"KEEP" THE CUSTOMER HAPPY
Bars and Restaurants Offer Personalized Services (March 22, 2005)
Regular customers at bars in Japan often drink from "keep" bottles. These are bottles of whisky or other liquor bought by the customer from the bar and kept there for his or her exclusive use. Customers like this system for its convenience and economy, and the bars are happy too, because it is a way to ensure that regular customers keep on coming back. It is no surprise, therefore, that the "keep" concept has been carried over to other products besides liquor. Pickles, chopsticks, and coffee cups are just some of the products now offered on a "keep" basis.
|Customer's nukazuke jars (Takewaka)
One of the aims of this new wave of "keep" products is to give the customer a warm sense of familiarity. Take chopsticks, for example. Laying a favorite pair of chopsticks in front of a customer is certain to make that person feel at home. Another aim is to provide a sense of exclusivity, as in the case of cafes where coffee is served to customers in Wedgwood china cups that they have picked out themselves.
The "keep" system is a growing trend, particularly in well-heeled districts of Tokyo, such as Aoyama, where more and more establishments are introducing their own versions of the system. The practice makes good business sense, and many bars and restaurants see it as a way to stay one step ahead of the competition.
One "keep" item that has proved particularly popular is nukazuke (vegetables pickled in rice bran), a traditional Japanese delicacy. One restaurant offers a service that provides customers with their own nukadoko (a pickling bed in which vegetables are pickled with rice bran, salt, water, and other ingredients). For many customers, the appeal of this service lies in nostalgia. In days gone by, nukadoko were a standard feature of Japanese homes. Many middle-aged Japanese remember how their mothers would pluck out a selection of pickled vegetables from the nukadoko and place them on the table at dinnertime. Nukadoko have largely disappeared in recent years, however, due to changes in eating habits and to the wide availability of pre-packaged pickles in supermarkets and convenience stores.
Inside the establishment are about 150 ceramic jars, each with a capacity of about three liters and with a tag bearing the names of the customers. Customers planning on visiting the restaurant to consume some specially prepared pickles call well in advance to request the kinds of vegetables they want - usually such popular items as eggplant, daikon radish, and turnip, along with a few seasonal specialties. The restaurant staff put the customers' selections in the jars for pickling, and the cost of preservation is ¥1,000 ($9.52 at ¥105 to the dollar) for six months.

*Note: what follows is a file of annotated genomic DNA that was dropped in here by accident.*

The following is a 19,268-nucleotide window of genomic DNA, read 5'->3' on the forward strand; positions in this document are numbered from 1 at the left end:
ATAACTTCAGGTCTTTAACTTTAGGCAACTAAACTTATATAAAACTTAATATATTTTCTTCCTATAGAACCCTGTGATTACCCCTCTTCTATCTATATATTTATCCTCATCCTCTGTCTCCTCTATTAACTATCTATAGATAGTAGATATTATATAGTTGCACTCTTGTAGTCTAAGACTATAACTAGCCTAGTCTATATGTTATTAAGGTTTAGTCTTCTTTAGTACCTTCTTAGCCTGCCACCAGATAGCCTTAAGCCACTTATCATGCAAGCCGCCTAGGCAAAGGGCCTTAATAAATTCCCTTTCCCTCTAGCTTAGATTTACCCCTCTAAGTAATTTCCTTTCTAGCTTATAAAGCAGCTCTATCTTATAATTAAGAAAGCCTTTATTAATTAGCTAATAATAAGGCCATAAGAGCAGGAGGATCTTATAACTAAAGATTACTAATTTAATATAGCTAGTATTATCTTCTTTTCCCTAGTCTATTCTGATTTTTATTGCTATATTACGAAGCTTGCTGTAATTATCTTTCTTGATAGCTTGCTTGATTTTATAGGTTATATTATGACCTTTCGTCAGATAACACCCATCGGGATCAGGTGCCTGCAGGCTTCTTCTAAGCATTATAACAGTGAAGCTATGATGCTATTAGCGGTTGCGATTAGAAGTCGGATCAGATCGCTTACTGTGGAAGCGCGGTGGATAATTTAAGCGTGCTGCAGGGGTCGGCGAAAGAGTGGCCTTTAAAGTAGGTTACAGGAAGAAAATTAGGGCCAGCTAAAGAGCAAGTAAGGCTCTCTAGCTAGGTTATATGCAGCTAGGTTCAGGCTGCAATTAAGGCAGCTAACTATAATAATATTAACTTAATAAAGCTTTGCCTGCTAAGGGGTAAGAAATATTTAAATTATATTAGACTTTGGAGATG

On the big day, the customer's personal jar is placed on the table and the waiter pulls out the pickles from the rice bran mixture. The pickles are usually complemented by steaming hot rice. For many customers, this is a flavor that is hard to find these days. Many invite their friends to join them and share their personally selected pickles.
My Chocolate, My Tea
A department store in the district of Nihonbashi in downtown Tokyo has started to provide a similar service involving chocolate. Customers' personalized chocolate is kept in storage boxes in a corner of a chocolate shop on the store's second basement floor. The temperature and humidity inside the boxes are strictly controlled to ensure that the chocolate remains fresh. The chocolate - known as "My Chocolate" - is specially made for each customer and is served at an adjacent cafe. The chocolate is stored for free for up to two months. For the department store, it is a strategy to attract shoppers. Indeed, the service is particularly popular among housewives, who often request order-made chocolates before returning home from shopping.
Chinese tea is the enticement at a shop in Tokyo's Ikebukuro district. The "keep" tea is stored in cans that are rented to regular customers. The cost of this service ranges from ¥3,000 to ¥8,500 ($29 to $81), depending on the value of the tea inside. When customers arrive, they can pay an additional fee of ¥300 ($2.86) for an unlimited supply of hot water, in which their selected tea is brewed. Many customers choose to have dim sum or Chinese-style cakes served along with their favorite tea. This and other "keep" services are hedonistic pleasures for which customers with discerning palates are willing to pay.
Copyright (c) 2005 Web Japan. Edited by Japan Echo Inc. based on domestic Japanese news sources. Articles presented here are offered for reference purposes and do not necessarily represent the policy or views of the Japanese Government.
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